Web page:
You can’t pre­vent iden­ti­ty theft—it’s now the third cer­tain­ty in life—but you can take steps to pro­tect your­self. If you think you may have giv­en infor­ma­tion to a scam­mer, keep an eye on your cred­it reports. Any big, unex­pect­ed changes could sig­nal iden­ti­ty theft, and you’ll want to pull your full cred­it reports to con­firm. You may also want to report any poten­tial scams to the FTC.

Search engines can be your best friends—if used properly

When it comes to avoid­ing scams and expen­sive dead-ends, do your home­work. It’s impor­tant to read up on any ser­vice you’re think­ing about using and don’t just look at the first two pages of results on what­ev­er search engine you are using. The neg­a­tive feed­back may be on page 4 or 5, so dig a little.

Anoth­er rea­son to do your home­work is that you will find help­ful tips to increase the amount of mon­ey you may have com­ing to you. Knowl­edge of the way this 10-page maze of a form works and what points mat­ter most to max­i­mize eli­gi­bil­i­ty can be a game chang­er. For instance, with just a lit­tle pok­ing around you might land on this arti­cle that, among oth­er things, relays the fact that retire­ment accounts and pri­ma­ry res­i­dence do not count as reportable invest­ments on FAFSA ques­tions 42, 43, 91, and 92—something many peo­ple do not realize—drastically reduc­ing the amount of mon­ey allot­ted to them.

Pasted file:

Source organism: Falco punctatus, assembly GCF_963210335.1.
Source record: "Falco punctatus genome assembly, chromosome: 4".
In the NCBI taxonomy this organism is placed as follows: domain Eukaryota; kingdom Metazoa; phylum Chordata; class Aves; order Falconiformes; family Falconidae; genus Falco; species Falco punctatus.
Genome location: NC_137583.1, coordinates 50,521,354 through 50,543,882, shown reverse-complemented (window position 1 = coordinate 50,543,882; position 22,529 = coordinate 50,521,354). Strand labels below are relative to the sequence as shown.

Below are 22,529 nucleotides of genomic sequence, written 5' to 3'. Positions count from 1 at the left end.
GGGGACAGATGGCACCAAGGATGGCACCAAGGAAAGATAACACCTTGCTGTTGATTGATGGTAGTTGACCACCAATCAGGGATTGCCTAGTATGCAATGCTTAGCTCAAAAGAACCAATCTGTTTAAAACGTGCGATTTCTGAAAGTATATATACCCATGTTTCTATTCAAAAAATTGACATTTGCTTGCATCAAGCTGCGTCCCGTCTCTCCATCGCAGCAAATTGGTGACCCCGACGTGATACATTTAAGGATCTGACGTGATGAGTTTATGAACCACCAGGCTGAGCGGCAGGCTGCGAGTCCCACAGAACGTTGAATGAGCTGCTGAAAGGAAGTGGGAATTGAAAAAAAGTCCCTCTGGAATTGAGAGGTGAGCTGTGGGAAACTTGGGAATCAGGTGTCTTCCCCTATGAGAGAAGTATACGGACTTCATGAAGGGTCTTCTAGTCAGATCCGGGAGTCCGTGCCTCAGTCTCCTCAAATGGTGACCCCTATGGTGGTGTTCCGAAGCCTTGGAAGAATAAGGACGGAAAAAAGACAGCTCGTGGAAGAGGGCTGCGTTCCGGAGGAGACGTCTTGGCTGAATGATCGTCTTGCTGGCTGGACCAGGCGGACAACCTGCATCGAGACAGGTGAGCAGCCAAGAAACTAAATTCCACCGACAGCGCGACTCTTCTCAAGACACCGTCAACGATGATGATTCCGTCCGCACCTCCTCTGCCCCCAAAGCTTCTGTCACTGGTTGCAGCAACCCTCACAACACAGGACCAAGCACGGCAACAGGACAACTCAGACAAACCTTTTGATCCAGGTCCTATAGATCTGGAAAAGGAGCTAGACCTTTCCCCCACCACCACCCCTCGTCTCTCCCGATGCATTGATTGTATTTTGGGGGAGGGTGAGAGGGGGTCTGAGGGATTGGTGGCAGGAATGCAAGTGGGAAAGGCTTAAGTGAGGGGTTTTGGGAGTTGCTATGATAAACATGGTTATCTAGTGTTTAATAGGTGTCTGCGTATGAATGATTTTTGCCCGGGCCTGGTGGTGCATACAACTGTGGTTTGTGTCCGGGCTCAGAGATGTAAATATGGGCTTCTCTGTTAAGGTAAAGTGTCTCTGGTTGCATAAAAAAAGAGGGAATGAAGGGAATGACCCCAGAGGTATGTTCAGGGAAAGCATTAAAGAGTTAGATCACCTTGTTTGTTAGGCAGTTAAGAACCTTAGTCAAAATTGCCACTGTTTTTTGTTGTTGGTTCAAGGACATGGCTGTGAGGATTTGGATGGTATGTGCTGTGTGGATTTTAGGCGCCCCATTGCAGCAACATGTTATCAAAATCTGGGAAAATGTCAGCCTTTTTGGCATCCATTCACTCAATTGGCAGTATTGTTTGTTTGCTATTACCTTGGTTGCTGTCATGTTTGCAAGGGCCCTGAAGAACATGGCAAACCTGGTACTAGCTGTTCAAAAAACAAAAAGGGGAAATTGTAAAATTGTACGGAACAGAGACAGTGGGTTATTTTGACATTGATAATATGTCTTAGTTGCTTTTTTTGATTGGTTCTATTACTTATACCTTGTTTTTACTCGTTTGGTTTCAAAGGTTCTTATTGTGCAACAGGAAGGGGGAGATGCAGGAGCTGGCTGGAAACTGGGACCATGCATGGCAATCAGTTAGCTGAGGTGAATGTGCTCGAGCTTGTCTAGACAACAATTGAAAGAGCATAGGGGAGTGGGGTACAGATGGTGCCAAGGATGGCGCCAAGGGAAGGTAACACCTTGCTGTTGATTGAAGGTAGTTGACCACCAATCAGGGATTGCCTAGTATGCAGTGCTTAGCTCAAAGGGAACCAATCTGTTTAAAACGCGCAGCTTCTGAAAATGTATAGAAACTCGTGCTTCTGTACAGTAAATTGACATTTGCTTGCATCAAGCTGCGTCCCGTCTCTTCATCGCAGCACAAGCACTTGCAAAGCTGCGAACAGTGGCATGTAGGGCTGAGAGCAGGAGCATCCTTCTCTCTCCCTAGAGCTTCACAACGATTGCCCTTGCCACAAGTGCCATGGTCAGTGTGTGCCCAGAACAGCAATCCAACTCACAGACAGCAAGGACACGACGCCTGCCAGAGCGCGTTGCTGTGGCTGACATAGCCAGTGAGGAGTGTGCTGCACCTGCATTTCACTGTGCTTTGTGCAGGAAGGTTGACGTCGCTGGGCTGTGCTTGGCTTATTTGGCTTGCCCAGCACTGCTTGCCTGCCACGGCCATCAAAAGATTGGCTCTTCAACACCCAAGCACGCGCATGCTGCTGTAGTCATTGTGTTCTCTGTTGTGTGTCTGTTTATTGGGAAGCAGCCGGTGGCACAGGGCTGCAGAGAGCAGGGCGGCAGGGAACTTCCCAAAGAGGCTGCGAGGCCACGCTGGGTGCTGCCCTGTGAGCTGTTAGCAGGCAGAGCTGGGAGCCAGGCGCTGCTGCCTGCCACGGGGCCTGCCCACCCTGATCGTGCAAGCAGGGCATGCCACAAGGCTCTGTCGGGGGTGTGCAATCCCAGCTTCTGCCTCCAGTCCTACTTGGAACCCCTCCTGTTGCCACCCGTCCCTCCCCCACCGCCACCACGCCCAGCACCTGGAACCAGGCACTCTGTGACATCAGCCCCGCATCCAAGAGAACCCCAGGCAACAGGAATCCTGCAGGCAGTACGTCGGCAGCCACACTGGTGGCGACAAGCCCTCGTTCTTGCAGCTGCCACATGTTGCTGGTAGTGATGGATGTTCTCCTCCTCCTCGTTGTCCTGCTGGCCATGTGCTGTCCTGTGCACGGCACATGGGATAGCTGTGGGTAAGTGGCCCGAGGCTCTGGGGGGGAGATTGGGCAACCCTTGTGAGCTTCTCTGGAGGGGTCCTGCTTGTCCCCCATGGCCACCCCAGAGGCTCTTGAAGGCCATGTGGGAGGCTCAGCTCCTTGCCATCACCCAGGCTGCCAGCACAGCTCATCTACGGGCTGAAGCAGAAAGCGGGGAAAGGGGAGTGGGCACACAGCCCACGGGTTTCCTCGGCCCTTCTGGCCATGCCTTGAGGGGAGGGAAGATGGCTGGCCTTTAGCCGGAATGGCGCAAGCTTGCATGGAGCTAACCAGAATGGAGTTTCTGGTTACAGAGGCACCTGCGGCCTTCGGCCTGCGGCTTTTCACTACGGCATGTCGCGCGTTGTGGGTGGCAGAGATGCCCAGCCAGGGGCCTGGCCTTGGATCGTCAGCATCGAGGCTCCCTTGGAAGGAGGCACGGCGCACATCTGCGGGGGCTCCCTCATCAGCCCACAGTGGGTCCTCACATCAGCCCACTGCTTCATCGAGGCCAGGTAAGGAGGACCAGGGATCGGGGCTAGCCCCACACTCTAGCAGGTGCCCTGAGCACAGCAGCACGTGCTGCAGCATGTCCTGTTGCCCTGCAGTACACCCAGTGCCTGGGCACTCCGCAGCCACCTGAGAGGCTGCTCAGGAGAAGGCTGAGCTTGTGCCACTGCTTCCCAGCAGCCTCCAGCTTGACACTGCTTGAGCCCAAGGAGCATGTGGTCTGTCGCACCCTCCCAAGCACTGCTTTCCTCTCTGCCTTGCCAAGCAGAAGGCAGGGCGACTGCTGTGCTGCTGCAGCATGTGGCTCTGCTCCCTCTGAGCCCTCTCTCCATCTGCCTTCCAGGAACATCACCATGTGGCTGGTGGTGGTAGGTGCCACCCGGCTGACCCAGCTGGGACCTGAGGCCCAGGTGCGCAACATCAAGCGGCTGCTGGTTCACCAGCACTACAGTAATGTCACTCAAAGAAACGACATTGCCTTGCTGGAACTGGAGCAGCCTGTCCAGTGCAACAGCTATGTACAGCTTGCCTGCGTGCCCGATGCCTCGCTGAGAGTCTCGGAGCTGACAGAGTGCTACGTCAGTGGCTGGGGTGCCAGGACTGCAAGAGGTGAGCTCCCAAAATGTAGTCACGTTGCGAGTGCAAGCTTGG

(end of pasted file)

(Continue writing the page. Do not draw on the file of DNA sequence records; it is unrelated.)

Oth­er tips

Use your head. If you see suc­cess sto­ries, there’s a mar­ket­ing machine behind them—that doesn’t nec­es­sar­i­ly mean the offer is a scam, but you should be wary and make sure you under­stand what it is you’re buy­ing. The same goes for guar­an­tees. If you decide to use a third par­ty, read the fine print, ask about their refund pol­i­cy. Look for ref­er­ences. Ask for ref­er­ences you can call. Slow and steady wins the race here.

Full dis­clo­sure: IDT911 spon­sors Third­Cer­tain­ty. This sto­ry orig­i­nat­ed as an Op/Ed con­tri­bu­tion to and does not nec­es­sar­i­ly rep­re­sent the views of the com­pa­ny or its partners.

Adam Levin is chair­man and co-founder of and Iden­ti­ty Theft 911. His expe­ri­ence as for­mer direc­tor of the New Jer­sey Divi­sion of Con­sumer Affairs gives him unique insight into con­sumer pri­va­cy, leg­is­la­tion and finan­cial advo­ca­cy. He is a nation­al­ly rec­og­nized expert on iden­ti­ty theft and credit.

More on stu­dent loans:
How Stu­dent Loans Can Impact Your Credit
How to Pay for Col­lege With­out Build­ing a Moun­tain of Debt
Strate­gies for Pay­ing Off Stu­dent Loan Debt

Posted in Data Security, Identity Theft, News & Analysis